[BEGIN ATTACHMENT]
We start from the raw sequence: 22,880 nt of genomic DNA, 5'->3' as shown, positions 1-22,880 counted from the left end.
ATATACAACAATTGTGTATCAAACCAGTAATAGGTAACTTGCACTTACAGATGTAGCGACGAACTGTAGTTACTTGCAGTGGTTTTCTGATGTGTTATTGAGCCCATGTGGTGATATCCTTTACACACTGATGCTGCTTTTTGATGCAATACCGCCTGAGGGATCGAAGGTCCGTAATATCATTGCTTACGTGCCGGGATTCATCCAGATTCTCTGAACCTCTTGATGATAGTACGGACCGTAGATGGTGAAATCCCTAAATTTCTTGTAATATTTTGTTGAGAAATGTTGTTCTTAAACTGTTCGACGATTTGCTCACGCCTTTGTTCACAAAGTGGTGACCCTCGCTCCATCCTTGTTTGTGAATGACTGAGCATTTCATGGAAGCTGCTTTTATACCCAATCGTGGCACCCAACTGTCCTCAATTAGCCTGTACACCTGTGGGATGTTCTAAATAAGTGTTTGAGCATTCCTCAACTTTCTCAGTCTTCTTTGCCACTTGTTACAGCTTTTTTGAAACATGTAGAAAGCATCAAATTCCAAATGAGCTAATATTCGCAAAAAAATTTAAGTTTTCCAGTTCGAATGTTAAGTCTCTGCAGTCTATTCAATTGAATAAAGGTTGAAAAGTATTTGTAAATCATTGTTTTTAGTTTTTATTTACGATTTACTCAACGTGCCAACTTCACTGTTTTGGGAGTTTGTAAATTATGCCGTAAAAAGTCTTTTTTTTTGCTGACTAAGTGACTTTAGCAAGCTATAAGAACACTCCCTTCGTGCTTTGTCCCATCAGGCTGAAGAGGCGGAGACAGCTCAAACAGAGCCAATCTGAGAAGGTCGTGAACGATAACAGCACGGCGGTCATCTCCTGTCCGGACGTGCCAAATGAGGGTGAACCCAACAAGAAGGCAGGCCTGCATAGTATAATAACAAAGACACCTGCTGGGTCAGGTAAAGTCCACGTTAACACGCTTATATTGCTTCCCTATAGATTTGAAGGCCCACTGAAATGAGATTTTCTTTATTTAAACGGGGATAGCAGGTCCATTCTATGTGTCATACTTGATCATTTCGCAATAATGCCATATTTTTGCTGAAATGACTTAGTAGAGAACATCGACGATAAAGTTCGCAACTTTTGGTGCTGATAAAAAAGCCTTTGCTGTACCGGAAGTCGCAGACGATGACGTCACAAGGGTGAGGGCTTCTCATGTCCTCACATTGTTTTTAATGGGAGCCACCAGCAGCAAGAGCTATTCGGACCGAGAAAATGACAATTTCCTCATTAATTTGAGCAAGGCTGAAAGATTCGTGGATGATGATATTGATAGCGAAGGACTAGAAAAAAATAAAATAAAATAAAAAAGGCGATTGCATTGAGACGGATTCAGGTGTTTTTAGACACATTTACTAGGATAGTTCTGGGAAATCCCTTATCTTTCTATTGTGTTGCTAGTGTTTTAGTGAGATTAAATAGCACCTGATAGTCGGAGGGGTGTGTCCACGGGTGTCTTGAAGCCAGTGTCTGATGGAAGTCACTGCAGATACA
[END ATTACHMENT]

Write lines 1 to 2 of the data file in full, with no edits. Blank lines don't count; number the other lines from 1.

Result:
We start from the raw sequence: 22,880 nt of genomic DNA, 5'->3' as shown, positions 1-22,880 counted from the left end.
ATATACAACAATTGTGTATCAAACCAGTAATAGGTAACTTGCACTTACAGATGTAGCGACGAACTGTAGTTACTTGCAGTGGTTTTCTGATGTGTTATTGAGCCCATGTGGTGATATCCTTTACACACTGATGCTGCTTTTTGATGCAATACCGCCTGAGGGATCGAAGGTCCGTAATATCATTGCTTACGTGCCGGGATTCATCCAGATTCTCTGAACCTCTTGATGATAGTACGGACCGTAGATGGTGAAATCCCTAAATTTCTTGTAATATTTTGTTGAGAAATGTTGTTCTTAAACTGTTCGACGATTTGCTCACGCCTTTGTTCACAAAGTGGTGACCCTCGCTCCATCCTTGTTTGTGAATGACTGAGCATTTCATGGAAGCTGCTTTTATACCCAATCGTGGCACCCAACTGTCCTCAATTAGCCTGTACACCTGTGGGATGTTCTAAATAAGTGTTTGAGCATTCCTCAACTTTCTCAGTCTTCTTTGCCACTTGTTACAGCTTTTTTGAAACATGTAGAAAGCATCAAATTCCAAATGAGCTAATATTCGCAAAAAAATTTAAGTTTTCCAGTTCGAATGTTAAGTCTCTGCAGTCTATTCAATTGAATAAAGGTTGAAAAGTATTTGTAAATCATTGTTTTTAGTTTTTATTTACGATTTACTCAACGTGCCAACTTCACTGTTTTGGGAGTTTGTAAATTATGCCGTAAAAAGTCTTTTTTTTTGCTGACTAAGTGACTTTAGCAAGCTATAAGAACACTCCCTTCGTGCTTTGTCCCATCAGGCTGAAGAGGCGGAGACAGCTCAAACAGAGCCAATCTGAGAAGGTCGTGAACGATAACAGCACGGCGGTCATCTCCTGTCCGGACGTGCCAAATGAGGGTGAACCCAACAAGAAGGCAGGCCTGCATAGTATAATAACAAAGACACCTGCTGGGTCAGGTAAAGTCCACGTTAACACGCTTATATTGCTTCCCTATAGATTTGAAGGCCCACTGAAATGAGATTTTCTTTATTTAAACGGGGATAGCAGGTCCATTCTATGTGTCATACTTGATCATTTCGCAATAATGCCATATTTTTGCTGAAATGACTTAGTAGAGAACATCGACGATAAAGTTCGCAACTTTTGGTGCTGATAAAAAAGCCTTTGCTGTACCGGAAGTCGCAGACGATGACGTCACAAGGGTGAGGGCTTCTCATGTCCTCACATTGTTTTTAATGGGAGCCACCAGCAGCAAGAGCTATTCGGACCGAGAAAATGACAATTTCCTCATTAATTTGAGCAAGGCTGAAAGATTCGTGGATGATGATATTGATAGCGAAGGACTAGAAAAAAATAAAATAAAATAAAAAAGGCGATTGCATTGAGACGGATTCAGGTGTTTTTAGACACATTTACTAGGATAGTTCTGGGAAATCCCTTATCTTTCTATTGTGTTGCTAGTGTTTTAGTGAGATTAAATAGCACCTGATAGTCGGAGGGGTGTGTCCACGGGTGTCTTGAAGCCAGTGTCTGATGGAAGTCACTGCAGATACA